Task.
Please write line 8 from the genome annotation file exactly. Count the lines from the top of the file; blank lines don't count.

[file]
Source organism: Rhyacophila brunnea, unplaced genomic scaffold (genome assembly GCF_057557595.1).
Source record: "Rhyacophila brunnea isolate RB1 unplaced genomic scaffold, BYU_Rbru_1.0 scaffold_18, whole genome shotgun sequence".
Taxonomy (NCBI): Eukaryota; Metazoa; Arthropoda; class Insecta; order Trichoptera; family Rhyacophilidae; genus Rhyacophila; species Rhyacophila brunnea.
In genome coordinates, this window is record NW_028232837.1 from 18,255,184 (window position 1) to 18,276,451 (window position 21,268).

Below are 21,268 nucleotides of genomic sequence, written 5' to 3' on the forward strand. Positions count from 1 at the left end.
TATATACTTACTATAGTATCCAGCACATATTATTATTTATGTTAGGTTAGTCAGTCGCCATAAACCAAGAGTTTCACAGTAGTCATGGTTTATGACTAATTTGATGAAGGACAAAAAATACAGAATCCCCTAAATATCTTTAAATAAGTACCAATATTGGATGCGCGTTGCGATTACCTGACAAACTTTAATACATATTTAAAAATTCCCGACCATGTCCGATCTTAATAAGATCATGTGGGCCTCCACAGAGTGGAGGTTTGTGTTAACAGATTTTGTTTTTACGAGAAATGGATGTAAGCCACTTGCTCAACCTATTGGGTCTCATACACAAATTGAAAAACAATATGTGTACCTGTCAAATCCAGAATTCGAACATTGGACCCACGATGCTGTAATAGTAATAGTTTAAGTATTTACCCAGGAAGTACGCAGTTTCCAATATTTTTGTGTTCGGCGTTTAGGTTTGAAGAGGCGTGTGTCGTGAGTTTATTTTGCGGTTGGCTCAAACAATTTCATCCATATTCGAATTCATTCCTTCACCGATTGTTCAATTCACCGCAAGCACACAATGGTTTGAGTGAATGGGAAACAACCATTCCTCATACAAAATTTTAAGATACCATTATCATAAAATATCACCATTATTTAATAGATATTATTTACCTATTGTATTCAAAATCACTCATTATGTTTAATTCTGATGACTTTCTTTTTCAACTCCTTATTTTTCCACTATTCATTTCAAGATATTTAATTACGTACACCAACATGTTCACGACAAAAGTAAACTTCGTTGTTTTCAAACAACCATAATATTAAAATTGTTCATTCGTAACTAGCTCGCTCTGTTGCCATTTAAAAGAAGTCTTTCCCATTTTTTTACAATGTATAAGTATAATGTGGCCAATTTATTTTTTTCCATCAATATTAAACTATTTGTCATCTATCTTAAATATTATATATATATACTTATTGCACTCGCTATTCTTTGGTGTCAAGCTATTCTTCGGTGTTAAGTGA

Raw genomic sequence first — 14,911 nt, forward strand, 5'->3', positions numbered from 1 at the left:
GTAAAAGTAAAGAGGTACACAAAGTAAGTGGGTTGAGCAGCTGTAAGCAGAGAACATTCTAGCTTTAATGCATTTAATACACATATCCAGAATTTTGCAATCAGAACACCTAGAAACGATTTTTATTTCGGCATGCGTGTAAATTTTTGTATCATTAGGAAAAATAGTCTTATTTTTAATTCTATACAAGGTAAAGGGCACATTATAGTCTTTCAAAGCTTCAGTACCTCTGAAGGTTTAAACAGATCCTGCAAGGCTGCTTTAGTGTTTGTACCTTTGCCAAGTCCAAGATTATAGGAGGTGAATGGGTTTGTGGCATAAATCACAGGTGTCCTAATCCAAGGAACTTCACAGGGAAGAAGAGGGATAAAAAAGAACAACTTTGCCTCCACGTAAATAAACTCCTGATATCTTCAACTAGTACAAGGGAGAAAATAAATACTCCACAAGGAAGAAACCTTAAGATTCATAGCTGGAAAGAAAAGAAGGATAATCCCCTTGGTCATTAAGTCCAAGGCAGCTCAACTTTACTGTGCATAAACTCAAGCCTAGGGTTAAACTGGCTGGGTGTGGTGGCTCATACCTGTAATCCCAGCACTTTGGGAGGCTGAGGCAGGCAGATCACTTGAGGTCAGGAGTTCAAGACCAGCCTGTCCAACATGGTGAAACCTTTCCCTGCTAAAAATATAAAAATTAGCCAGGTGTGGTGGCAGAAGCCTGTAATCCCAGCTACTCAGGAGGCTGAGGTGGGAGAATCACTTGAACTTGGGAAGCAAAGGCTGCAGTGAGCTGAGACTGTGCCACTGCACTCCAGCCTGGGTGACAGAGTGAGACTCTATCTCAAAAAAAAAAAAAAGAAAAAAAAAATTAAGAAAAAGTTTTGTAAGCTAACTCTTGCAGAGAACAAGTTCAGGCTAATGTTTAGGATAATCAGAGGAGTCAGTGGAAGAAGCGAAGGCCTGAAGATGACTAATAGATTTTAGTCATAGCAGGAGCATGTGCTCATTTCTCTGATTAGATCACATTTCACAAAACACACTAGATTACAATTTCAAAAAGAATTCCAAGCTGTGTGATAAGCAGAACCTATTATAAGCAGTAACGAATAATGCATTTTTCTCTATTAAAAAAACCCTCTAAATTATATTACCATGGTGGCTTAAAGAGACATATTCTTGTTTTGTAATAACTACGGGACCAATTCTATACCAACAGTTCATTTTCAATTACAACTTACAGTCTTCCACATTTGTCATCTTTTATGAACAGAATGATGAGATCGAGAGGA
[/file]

GTAAAAGTAAAGAGGTACACAAAGTAAGTGGGTTGAGCAGCTGTAAGCAGAGAACATTCTAGCTTTAATGCATTTAATACACATATCCAGAATTTTGCAATCAGAACACCTAGAAACGATTTTTATTTCGGCATGCGTGTAAATTTTTGTATCATTAGGAAAAATAGTCTTATTTTTAATTCTATACAAGGTAAAGGGCACATTATAGTCTTTCAAAGCTTCAGTACCTCTGAAGGTTTAAACAGATCCTGCAAGGCTGCTTTAGTGTTTGTACCTTTGCCAAGTCCAAGATTATAGGAGGTGAATGGGTTTGTGGCATAAATCACAGGTGTCCTAATCCAAGGAACTTCACAGGGAAGAAGAGGGATAAAAAAGAACAACTTTGCCTCCACGTAAATAAACTCCTGATATCTTCAACTAGTACAAGGGAGAAAATAAATACTCCACAAGGAAGAAACCTTAAGATTCATAGCTGGAAAGAAAAGAAGGATAATCCCCTTGGTCATTAAGTCCAAGGCAGCTCAACTTTACTGTGCATAAACTCAAGCCTAGGGTTAAACTGGCTGGGTGTGGTGGCTCATACCTGTAATCCCAGCACTTTGGGAGGCTGAGGCAGGCAGATCACTTGAGGTCAGGAGTTCAAGACCAGCCTGTCCAACATGGTGAAACCTTTCCCTGCTAAAAATATAAAAATTAGCCAGGTGTGGTGGCAGAAGCCTGTAATCCCAGCTACTCAGGAGGCTGAGGTGGGAGAATCACTTGAACTTGGGAAGCAAAGGCTGCAGTGAGCTGAGACTGTGCCACTGCACTCCAGCCTGGGTGACAGAGTGAGACTCTATCTCAAAAAAAAAAAAAAGAAAAAAAAAATTAAGAAAAAGTTTTGTAAGCTAACTCTTGCAGAGAACAAGTTCAGGCTAATGTTTAGGATAATCAGAGGAGTCAGTGGAAGAAGCGAAGGCCTGAAGATGACTAATAGATTTTAGTCATAGCAGGAGCATGTGCTCATTTCTCTGATTAGATCACATTTCACAAAACACACTAGATTACAATTTCAAAAAGAATTCCAAGCTGTGTGATAAGCAGAACCTATTATAAGCAGTAACGAATAATGCATTTTTCTCTATTAAAAAAACCCTCTAAATTATATTACCATGGTGGCTTAAAGAGACATATTCTTGTTTTGTAATAACTACGGGACCAATTCTATACCAACAGTTCATTTTCAATTACAACTTACAGTCTTCCACATTTGTCATCTTTTATGAACAGAATGATGAGATCGAGAGGA